I used with several (ANNOYING TO INPUT) sets of values (10 utility in each).

Here I did a trivial thing where you need all owners and 2 workers here, and included only those people. You can see that they trivially are going to telescope to each getting 1/n of the value out.

1 owner / 2 worker = ( 3.33333 / owner, 3... (read more)

Sounds like you set up a model where the factory produces nothing unless it has 100% participation from all players, which means that all players are in equivalent positions (any one of them can veto the entire operation and leave the other players with nothing).  Under this model, "owners" and "workers" are actually equivalent--you've assumed that if 1 worker goes on strike, the entire factory shuts down. Obviously, if all players are in equivalent positions, then by symmetry they'll have equal payouts. In the original story-example, the factory owner can claim a higher Shapley value on the basis that if you removed just 1 worker, the factory would still produce quite a bit, but if you removed the owner, you wouldn't have a factory anymore. A very simple model for this might be something like:  owner + any N workers produces N utility, while any subset not including the owner produces 0 utility.  Then, with 10 workers + 1 owner, if you add people in a random order, each worker produces an average of 0.5 marginal utils (= 0 if added before the owner, 1 if added after) while the owner produces an average of 5 marginal utils (= the average number of workers added before the owner). If you double the number of workers to 20 (and thus double the max output to 20 as well), then each worker still adds an average of 0.5 marginal utils, but the owner now adds an average of 10 marginal utils.  So the worker wages stay the same, but the owner earns more from the larger operation. Now suppose we go back to 10 workers, but now we have 2 owners, with the rule that the factory produces 0 unless both owners participate.  (Thus, these 2 owners collectively do the same job that the 1 owner previously did.) A worker produces 1 marginal value if added after both owners, 0 otherwise.  Since there are 2 owners, on average 1/3 will be added before both, 1/3 between, and 1/3 after both.  So the worker average is 1/3 util. The first owner added produces 0, the second produces as man

I'll pass this along! It wasn't for me, it was for someone who apparently likes to queue up LW posts in their podcast player and wanted to know if there was an automatic way to do so.

Someone recently asked me if there was audio for compiled into a playlist anywhere. I can't seem to find it; does this already exist?

As of last Friday, you can actually play the audio for each post directly from the post page. We may figure out a playlist in another format. I'm curious what your preferred format would be.

Thank you for doing that; I'll do this some day soon when I'm ready to keep my laptop open on the tab for a while.

Note you can send us a message to get the ball rolling, we can reply async.

Here are several more coordinates I did up:

39.25538, -76.71480 39.25538 N, 76.71480 W 18N 352043 4346518 87F5774P+53 18S UJ 52043 46518

(it looks like you have intercom hidden. I just un-hid it for you, so you can message us with it. Use the circle in the bottom-right corner)
5Garrett Baker9mo
Obvious solution: Have you tried using the Intercom to contact the team?

The point of (me linking) "Don't fight the hypothetical" is that the author of the thought experiment could come here and comment "The boy has incredibly calibration about coyotes and other beasts, made using old predictions and cross validated with reserved old predictions, but the others in the village don't know this and won't listen now that he's had one false alarm" and it would be completely uninteresting to discuss.

The reason that the villagers didn't trust the boy that he didn't have a track record. One reason we don't trust people who are loudly proclaiming certain kinds of doom is that they don't have a track record of accurately predicting things (e.g. Heaven's Gate), and that's an inherently important aspect of the phenomenon this post is describing. If the child had accurately predicted wolves in the past, real world villagers would have paid attention to a 15% warning. The post is suggesting that certain kinds of risks have low probability, and the predictors don't have a track record of success because it's impossible, but that they have other lines of evidence that can be used to justify their probability estimates. In the case of "nuclear war that hasn't happened despite the scares" the evidence is events like the Cuban missile crisis or Petrov Day. But in the parable, it isn't established that the child has good arguments to justify 5% or 15% wolf appearance rates.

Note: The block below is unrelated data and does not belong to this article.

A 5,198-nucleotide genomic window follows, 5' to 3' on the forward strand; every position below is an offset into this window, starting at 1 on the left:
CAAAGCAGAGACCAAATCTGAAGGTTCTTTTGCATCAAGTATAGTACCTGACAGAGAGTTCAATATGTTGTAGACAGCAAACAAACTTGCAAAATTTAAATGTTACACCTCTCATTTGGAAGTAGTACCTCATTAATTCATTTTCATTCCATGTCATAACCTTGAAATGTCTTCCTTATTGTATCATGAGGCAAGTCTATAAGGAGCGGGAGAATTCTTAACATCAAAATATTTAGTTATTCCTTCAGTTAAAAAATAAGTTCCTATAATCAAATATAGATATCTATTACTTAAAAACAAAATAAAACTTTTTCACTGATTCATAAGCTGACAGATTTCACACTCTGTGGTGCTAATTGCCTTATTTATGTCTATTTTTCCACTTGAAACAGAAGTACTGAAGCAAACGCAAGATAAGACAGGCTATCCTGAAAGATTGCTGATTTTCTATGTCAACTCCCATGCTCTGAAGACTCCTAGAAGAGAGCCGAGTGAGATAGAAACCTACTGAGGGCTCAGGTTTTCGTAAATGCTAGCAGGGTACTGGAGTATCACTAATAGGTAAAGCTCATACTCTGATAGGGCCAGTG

That misses my point, which is that trusting the judgment of someone who is proclaiming opaquely calculated but accurate estimates of low probability events without an extremely good calibration track record is a bad idea.

Requesting that 2-axis voting gets added into the voting section

Meta level: Why on earth would you say "Here is my secret idea, internet"? That doesn't make any sense to me

Many such cases.

I don't know where you got that definition from, but it disagrees with common usage and the dictionary. All of the "cides" are about murder, not death (patricide, regicide, suicide, etc), which could have been a clue, since "suicide" would be nonsense if this pattern held.

homicide (countable and uncountable, plural homicides)

  1. (countable, uncountable, crime) The killing of one person by another, whether premeditated or unintentional.
  2. (countable) A person who kills another.
  3. (countable, US, police jargon) A victim of
... (read more)

If the program has not ended, there is a feedback and proofreading service that you can access, which would be really helpful if you don't have any local proofreaders for making sure the audience will understand you.

Don't put more effort into spellcheck, just paste your essay into a wordprocessor that has spellcheck! Spelling is so uninteresting that you should find the easiest way to touch it up.

Small confusions:

  • I don't know why you have a model which goes from man to woman along 1 axis instead of, say, many. You didn't give any reason to think of 1 axi
... (read more)
1Ben Amitay10mo
Thanks, there are many helpful points here. The many-dimension thing is a different way to generalise the naive model, and I. Didn't want to analyze both in the same post because I feared it may become too dense. Thanks to you I understand that it is so popular that choosing to avoid it can not be done implicitly. About your last point I sort-of disagree, in a way that point to another place where I wasn't clear enough. I think that many of the arguments made by even the most serious theologians where so obviously bad that their counter-arguments where only needed in order to explicitly state why it is so obvious that they are bad. I am in great doubt that existence by definition prevented anyone from becoming atheist, even before there were tools to show exactly why it can never work. Do you think that there is any point to edit now? I'm not sure what is the chance that anyone would read it.